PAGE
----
2. The size of the gas ports determines the rate of pyrolysis very nicely – regardless of the size of the primary air holes — as long as they are of a reasonable size. That is, the size of the primary air holes is no longer a critical aspect for tuning the system. If the gas ports are too small, the pyrolysis will either fail entirely or will be so slow and cool that the run times will be excessive and there will be clear evidence of creosote formation. If the gas ports are overly large, the run time will be short and the biochar harvest inefficient.
3. The net result of this design is a hybrid: part natural draft TLUD and part retort. It has no moving parts. It is, none the less, very effective.
Those familiar with the Easy iCan will note that the Love iCan uses the same layout and number of holes for the gas ports as are used for the primary air supply in the Easy iCan. In fact, exactly the same design for both the primary air and the gas ports can be used. The size of the gas port holes will, however, be larger than the primary air holes as described in the Easy iCan document.
On the left: Primary air in the bottom of the Pyrolysis can. On the right: Gas ports in the bottom of the Combustion can.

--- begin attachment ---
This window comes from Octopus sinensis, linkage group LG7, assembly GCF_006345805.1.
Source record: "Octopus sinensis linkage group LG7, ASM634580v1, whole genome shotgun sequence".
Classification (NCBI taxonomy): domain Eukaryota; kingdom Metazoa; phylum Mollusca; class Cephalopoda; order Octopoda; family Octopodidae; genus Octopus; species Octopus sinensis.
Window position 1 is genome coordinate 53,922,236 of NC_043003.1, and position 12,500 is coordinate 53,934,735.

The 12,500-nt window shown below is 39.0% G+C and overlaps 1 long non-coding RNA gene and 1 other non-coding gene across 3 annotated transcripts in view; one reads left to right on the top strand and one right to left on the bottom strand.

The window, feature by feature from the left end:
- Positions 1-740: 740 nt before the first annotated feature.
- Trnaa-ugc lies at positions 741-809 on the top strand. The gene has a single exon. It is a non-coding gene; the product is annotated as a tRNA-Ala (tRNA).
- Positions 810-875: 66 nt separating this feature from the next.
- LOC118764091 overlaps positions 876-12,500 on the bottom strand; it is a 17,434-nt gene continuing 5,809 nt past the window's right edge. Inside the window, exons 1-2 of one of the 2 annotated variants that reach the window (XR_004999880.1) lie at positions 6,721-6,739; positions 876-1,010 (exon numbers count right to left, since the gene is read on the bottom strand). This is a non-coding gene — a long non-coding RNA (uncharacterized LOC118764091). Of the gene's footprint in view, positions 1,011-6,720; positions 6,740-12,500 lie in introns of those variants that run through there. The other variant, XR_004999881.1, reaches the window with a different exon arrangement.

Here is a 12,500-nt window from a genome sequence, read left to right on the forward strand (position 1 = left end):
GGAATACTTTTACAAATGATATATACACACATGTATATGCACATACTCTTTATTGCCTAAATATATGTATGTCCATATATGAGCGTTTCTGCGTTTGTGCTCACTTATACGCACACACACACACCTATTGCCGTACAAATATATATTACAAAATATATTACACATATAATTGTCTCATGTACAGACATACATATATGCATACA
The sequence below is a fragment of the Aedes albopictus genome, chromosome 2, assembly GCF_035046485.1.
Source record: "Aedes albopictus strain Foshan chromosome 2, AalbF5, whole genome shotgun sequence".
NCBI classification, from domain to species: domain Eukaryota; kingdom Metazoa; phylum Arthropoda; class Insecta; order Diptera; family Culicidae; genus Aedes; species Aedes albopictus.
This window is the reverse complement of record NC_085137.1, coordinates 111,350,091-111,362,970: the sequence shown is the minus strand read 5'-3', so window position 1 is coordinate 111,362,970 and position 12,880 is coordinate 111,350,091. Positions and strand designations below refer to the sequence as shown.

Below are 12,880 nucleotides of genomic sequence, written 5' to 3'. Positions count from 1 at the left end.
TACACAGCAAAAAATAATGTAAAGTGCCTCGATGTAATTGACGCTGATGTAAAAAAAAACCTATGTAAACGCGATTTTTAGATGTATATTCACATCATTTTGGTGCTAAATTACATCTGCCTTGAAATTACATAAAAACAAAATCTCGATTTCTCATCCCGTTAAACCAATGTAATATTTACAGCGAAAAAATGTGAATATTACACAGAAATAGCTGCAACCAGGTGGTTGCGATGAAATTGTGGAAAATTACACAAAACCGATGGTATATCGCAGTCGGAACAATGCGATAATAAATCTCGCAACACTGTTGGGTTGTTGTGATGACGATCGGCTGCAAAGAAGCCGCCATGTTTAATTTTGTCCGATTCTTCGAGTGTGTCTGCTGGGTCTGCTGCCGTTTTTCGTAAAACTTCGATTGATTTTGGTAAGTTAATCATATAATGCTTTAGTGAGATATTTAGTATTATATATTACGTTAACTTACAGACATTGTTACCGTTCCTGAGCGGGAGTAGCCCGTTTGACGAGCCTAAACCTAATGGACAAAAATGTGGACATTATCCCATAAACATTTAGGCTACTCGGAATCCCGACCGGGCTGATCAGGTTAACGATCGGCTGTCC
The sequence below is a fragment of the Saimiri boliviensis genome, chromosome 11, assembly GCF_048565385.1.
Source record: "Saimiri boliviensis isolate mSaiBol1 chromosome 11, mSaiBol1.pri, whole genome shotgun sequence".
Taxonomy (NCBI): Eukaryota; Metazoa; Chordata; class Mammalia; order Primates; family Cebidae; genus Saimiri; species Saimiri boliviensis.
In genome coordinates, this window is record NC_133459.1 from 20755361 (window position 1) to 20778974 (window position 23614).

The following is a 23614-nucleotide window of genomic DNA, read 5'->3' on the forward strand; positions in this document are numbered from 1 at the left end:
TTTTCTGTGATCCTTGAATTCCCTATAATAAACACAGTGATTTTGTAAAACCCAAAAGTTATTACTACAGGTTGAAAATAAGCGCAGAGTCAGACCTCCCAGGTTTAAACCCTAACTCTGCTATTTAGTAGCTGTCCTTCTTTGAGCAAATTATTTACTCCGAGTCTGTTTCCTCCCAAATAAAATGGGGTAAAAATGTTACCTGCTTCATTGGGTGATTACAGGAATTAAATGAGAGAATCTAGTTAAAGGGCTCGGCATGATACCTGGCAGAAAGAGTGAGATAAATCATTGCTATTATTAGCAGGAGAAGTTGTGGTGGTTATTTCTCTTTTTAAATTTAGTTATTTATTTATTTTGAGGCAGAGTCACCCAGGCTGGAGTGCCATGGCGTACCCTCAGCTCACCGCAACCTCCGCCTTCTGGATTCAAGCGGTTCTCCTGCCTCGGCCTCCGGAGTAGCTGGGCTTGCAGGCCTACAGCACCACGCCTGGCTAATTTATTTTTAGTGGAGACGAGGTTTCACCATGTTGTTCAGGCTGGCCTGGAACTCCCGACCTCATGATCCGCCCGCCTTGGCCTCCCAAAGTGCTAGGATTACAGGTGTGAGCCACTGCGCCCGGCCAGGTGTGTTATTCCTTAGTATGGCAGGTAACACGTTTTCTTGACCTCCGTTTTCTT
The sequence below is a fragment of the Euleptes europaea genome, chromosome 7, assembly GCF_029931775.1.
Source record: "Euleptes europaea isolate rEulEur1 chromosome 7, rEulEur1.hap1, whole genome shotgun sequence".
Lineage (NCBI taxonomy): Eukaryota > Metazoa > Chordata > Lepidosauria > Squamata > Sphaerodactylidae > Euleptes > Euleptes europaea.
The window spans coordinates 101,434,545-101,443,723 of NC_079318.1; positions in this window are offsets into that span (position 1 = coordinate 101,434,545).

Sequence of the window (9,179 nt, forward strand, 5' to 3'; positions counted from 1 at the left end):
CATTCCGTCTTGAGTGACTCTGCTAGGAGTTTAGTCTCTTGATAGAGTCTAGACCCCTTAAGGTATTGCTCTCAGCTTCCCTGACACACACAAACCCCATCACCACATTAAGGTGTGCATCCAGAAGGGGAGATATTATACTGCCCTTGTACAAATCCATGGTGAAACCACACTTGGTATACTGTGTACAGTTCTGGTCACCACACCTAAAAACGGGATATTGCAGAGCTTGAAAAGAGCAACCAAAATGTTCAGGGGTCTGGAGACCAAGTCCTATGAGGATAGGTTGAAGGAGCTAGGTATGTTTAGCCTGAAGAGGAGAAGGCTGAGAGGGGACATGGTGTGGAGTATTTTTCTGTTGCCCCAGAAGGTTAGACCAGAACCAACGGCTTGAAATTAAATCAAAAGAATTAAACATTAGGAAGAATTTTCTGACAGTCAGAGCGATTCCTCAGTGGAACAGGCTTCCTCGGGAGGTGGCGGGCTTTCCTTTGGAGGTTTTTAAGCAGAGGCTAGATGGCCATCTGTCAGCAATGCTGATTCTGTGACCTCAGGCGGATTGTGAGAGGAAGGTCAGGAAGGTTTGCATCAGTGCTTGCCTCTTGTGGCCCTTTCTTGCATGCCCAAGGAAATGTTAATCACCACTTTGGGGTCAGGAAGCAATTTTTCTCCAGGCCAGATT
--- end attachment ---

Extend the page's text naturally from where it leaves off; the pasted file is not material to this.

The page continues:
For further practical guidance on operating the Love iCan and for making biochar, as well as activities for using the biochar, please see The Biochar Activity Kit. The kit file Making Biochar - PDF will be of especial interest.
Warning: You may only use this design at your own risk and you agree to assume 100% responsibility and liability for all consequences, intended or unintended. The Love iCan must ONLY be operated in a well ventilated area that is fire safe. A bucket of water and a first aid kit must always be present and conveniently at hand. If these terms and conditions are unacceptable, please do not try this project. If you do proceed with this project, you acknowledge that you have read and accepted all warnings, terms and conditions in this document.
The Love iCan is free to use.